The report is Examining the Feasibility of Converting NY State’s All-Purpose Energy Infrastructure to One Using Wind, Water, and Sunlight  2013  Mark Z Jacobson, Robert W Howarth, Mark A Delucchi et al.

This plan calls for electricity to be generated by solar, wind, geothermal and some hydro and wave technology.  It calls for batteries and hydrogen fuel cells in cars, trucks, buses, locomotives and ships. For heating and cooling buildings, it uses ground source heat pumps and heat exchangers.

The investment in new energy infrastructure would increasingly develop low-carbon technologies and by 2020, all new investment would be in these systems, The savings would help us phase out old fuel dependent systems by 2050.

Since renewable electricity is several times more efficient than fossil fuel combustion, losing very little energy to waste heat, the plan reduces electric usage.  

It would stabilize energy prices bringing electric rates down   from $.18/kWh to $.13/kWh, create millions of new jobs, reduce air pollution and improve public health.

The transition would help us deal with what Jacobson describes as “the epic environmental and ecological costs we all pay for our current energy supply,”  a “Fiscal Energy Cliff.” See Interviews and story on the report in Huff post.

 

http://www.huffingtonpost.com/stacy-clark/mark-z-jacobson-renewable-energy_b_2859518.html

http://www.stanford.edu/group/efmh/jacobson/Articles/I/NewYorkWWSEnPolicy.pdf

Carbon Tax Would Benefit Manufacturers

A recent report on how a carbon tax would affect our economy ignores the effects of climate change and benefits of clean energy, leading the writers to inaccurately conclude that a carbon tax would depress manufacturing and employment.  The report was written by NERA for the National Association of Manufacturers.  Interestingly, a previous report written by NERA admits that a carbon tax could be efficient in reducing greenhouse gas emissions.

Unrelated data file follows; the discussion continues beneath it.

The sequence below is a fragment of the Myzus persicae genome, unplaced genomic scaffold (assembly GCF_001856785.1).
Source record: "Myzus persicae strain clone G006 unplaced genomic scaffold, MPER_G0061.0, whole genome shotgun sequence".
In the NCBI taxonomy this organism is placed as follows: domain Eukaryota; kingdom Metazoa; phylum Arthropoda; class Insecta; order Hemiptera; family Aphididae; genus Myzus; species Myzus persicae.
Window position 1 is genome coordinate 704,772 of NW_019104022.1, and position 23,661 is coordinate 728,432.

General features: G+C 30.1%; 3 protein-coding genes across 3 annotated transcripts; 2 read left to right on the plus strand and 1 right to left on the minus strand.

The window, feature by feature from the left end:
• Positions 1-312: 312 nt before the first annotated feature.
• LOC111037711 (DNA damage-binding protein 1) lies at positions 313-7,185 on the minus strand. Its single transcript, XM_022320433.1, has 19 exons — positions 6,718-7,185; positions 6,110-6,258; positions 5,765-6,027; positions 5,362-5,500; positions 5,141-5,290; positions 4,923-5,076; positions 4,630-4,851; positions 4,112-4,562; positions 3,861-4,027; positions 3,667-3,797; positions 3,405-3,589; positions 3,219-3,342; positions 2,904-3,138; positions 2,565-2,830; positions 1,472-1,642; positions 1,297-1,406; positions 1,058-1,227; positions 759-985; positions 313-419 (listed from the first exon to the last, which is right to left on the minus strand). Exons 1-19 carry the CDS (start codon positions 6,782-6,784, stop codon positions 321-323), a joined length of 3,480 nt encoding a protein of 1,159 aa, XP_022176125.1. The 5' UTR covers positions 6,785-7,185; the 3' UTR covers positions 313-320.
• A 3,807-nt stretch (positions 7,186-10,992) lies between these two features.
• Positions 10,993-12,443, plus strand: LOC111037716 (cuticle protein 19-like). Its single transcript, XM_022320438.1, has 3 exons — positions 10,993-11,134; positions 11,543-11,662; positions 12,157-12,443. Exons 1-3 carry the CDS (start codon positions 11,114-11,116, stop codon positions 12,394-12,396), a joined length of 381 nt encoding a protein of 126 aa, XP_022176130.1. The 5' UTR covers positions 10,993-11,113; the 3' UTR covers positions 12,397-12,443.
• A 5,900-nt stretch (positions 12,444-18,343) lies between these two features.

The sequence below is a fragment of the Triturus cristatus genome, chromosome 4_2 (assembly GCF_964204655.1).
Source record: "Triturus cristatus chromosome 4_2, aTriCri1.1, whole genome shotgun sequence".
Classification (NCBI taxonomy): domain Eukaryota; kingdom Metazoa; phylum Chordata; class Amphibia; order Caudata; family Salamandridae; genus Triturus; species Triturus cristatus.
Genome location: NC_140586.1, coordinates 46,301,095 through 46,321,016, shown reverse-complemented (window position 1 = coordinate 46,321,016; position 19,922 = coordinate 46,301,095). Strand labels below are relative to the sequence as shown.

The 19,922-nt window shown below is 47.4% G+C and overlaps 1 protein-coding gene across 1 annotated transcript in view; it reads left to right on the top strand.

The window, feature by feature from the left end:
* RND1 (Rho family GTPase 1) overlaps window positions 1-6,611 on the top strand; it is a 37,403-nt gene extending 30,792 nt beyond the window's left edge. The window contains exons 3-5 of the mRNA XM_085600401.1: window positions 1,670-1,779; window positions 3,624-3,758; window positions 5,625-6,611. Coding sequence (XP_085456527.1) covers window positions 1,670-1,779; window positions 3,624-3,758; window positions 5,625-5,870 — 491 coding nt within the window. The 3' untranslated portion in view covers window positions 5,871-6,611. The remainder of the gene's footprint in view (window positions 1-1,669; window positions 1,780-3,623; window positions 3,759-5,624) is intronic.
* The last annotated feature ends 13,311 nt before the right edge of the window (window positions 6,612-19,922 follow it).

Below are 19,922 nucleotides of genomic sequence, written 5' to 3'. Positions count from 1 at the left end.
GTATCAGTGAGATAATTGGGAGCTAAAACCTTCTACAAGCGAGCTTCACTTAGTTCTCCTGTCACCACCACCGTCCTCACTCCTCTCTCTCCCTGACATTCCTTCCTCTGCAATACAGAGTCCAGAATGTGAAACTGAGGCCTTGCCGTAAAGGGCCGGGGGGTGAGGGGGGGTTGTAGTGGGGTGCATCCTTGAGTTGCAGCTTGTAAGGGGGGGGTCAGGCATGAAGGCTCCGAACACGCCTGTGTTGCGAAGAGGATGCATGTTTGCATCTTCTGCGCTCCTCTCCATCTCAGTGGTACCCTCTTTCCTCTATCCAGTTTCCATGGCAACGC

However, for the Manufacturers, the NERA analysts omit consideration of the huge drain on the economy from climate related extreme weather damages to infrastructure and businesses and natural resources. They omit, as well, the benefits of expanding American clean energy and efficiency industries.  

With a carbon tax raising the cost of the carbon fuels, oil, coal and natural gas, people would buy more clean energy and also invest in technologies that reduce their energy use. Increases in American manufacturing of clean energy would lower power costs, inspire growth in other industries, and raise employment. 

If the revenues from the carbon tax are mostly returned to the public instead of used to reduce the deficit, as suggested by the study, there would be a buffer for individuals and a bonus for the American economy.

A comparison of the costs of damages from emissions in a continued fossil fuel economy versus the cost of ramping up clean energy, efficiency and conservation to create a clean energy economy was done by DARA Climate Vulnerability Monitor, finding that “Economic losses dwarf the modest costs of tackling climate change.”

In addition to the $1.2 trillion loss in forgone prosperity by our failure to act on climate change, there is also the risk of unimaginable catastrophe.

A recent report for the World Bank details the costs and risks of continuing climate disruption.  The carbon fuel economy is propelling us toward : “shock to agricultural production…and pressure on water resources which would cascade into effects on economic development by reducing a population’s work capacity …and risk crossing critical social system thresholds..[where] adaptation actions would likely become much less effective or even collapse.”

A carbon tax that encourages competitive growth in American industry would benefit all manufacturers and consumers.

 

http://daraint.org/climate-vulnerability-monitor/cvm-press-releases/

http://daraint.org/wp-content/uploads/2012/09/CVM_RELEASE_FINAL_ENGLISH.pdf

http://www.nam.org/~/media/ECF11DF347094E0DA8AF7BD9A696ABDB.ashx

http://climatechange.worldbank.org/sites/default/files/Turn_Down_the_heat_Why_a_4_degree_centrigrade_warmer_world_must_be_avoided.pdf

http://www.nytimes.com/2012/07/05/opinion/a-carbon-tax-sensible-for-all.html?_r=0

 

 

Spin Cells for Solar Power

Spin Cells for Solar Power